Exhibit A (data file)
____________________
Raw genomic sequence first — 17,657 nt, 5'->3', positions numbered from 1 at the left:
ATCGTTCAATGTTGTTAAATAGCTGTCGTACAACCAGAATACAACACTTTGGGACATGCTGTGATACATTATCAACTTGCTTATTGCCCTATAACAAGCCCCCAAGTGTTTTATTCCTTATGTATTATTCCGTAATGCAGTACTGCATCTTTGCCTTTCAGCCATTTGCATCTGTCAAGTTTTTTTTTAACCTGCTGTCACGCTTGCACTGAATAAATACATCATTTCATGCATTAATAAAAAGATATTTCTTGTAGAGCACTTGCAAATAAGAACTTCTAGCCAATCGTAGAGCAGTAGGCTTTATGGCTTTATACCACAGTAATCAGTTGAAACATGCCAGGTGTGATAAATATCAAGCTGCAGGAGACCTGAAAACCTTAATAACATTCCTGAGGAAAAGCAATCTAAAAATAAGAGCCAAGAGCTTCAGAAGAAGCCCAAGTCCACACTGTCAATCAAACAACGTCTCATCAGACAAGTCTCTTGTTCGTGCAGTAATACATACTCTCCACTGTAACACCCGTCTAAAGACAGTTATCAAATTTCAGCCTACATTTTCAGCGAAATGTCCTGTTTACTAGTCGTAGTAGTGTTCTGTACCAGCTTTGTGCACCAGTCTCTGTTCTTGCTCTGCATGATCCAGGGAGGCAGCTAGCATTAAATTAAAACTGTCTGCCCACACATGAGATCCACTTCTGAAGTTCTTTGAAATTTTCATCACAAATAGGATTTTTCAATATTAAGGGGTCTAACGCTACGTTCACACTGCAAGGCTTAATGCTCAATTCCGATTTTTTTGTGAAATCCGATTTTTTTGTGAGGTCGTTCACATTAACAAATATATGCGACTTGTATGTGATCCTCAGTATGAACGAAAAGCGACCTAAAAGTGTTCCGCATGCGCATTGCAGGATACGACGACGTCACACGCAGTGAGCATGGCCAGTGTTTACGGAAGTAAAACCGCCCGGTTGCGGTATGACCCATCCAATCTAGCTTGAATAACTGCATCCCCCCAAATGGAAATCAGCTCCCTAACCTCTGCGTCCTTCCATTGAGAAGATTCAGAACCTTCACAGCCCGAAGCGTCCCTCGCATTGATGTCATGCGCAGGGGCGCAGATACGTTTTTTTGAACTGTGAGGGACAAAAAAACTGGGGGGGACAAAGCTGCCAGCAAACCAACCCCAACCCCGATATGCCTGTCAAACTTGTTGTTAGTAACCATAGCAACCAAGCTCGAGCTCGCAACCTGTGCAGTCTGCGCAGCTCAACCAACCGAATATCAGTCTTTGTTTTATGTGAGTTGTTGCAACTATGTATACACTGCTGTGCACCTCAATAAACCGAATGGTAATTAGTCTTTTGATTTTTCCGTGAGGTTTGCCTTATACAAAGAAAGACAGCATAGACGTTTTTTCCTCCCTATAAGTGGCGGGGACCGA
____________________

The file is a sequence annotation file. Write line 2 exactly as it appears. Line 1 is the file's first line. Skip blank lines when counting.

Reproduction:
ATCGTTCAATGTTGTTAAATAGCTGTCGTACAACCAGAATACAACACTTTGGGACATGCTGTGATACATTATCAACTTGCTTATTGCCCTATAACAAGCCCCCAAGTGTTTTATTCCTTATGTATTATTCCGTAATGCAGTACTGCATCTTTGCCTTTCAGCCATTTGCATCTGTCAAGTTTTTTTTTAACCTGCTGTCACGCTTGCACTGAATAAATACATCATTTCATGCATTAATAAAAAGATATTTCTTGTAGAGCACTTGCAAATAAGAACTTCTAGCCAATCGTAGAGCAGTAGGCTTTATGGCTTTATACCACAGTAATCAGTTGAAACATGCCAGGTGTGATAAATATCAAGCTGCAGGAGACCTGAAAACCTTAATAACATTCCTGAGGAAAAGCAATCTAAAAATAAGAGCCAAGAGCTTCAGAAGAAGCCCAAGTCCACACTGTCAATCAAACAACGTCTCATCAGACAAGTCTCTTGTTCGTGCAGTAATACATACTCTCCACTGTAACACCCGTCTAAAGACAGTTATCAAATTTCAGCCTACATTTTCAGCGAAATGTCCTGTTTACTAGTCGTAGTAGTGTTCTGTACCAGCTTTGTGCACCAGTCTCTGTTCTTGCTCTGCATGATCCAGGGAGGCAGCTAGCATTAAATTAAAACTGTCTGCCCACACATGAGATCCACTTCTGAAGTTCTTTGAAATTTTCATCACAAATAGGATTTTTCAATATTAAGGGGTCTAACGCTACGTTCACACTGCAAGGCTTAATGCTCAATTCCGATTTTTTTGTGAAATCCGATTTTTTTGTGAGGTCGTTCACATTAACAAATATATGCGACTTGTATGTGATCCTCAGTATGAACGAAAAGCGACCTAAAAGTGTTCCGCATGCGCATTGCAGGATACGACGACGTCACACGCAGTGAGCATGGCCAGTGTTTACGGAAGTAAAACCGCCCGGTTGCGGTATGACCCATCCAATCTAGCTTGAATAACTGCATCCCCCCAAATGGAAATCAGCTCCCTAACCTCTGCGTCCTTCCATTGAGAAGATTCAGAACCTTCACAGCCCGAAGCGTCCCTCGCATTGATGTCATGCGCAGGGGCGCAGATACGTTTTTTTGAACTGTGAGGGACAAAAAAACTGGGGGGGACAAAGCTGCCAGCAAACCAACCCCAACCCCGATATGCCTGTCAAACTTGTTGTTAGTAACCATAGCAACCAAGCTCGAGCTCGCAACCTGTGCAGTCTGCGCAGCTCAACCAACCGAATATCAGTCTTTGTTTTATGTGAGTTGTTGCAACTATGTATACACTGCTGTGCACCTCAATAAACCGAATGGTAATTAGTCTTTTGATTTTTCCGTGAGGTTTGCCTTATACAAAGAAAGACAGCATAGACGTTTTTTCCTCCCTATAAGTGGCGGGGACCGA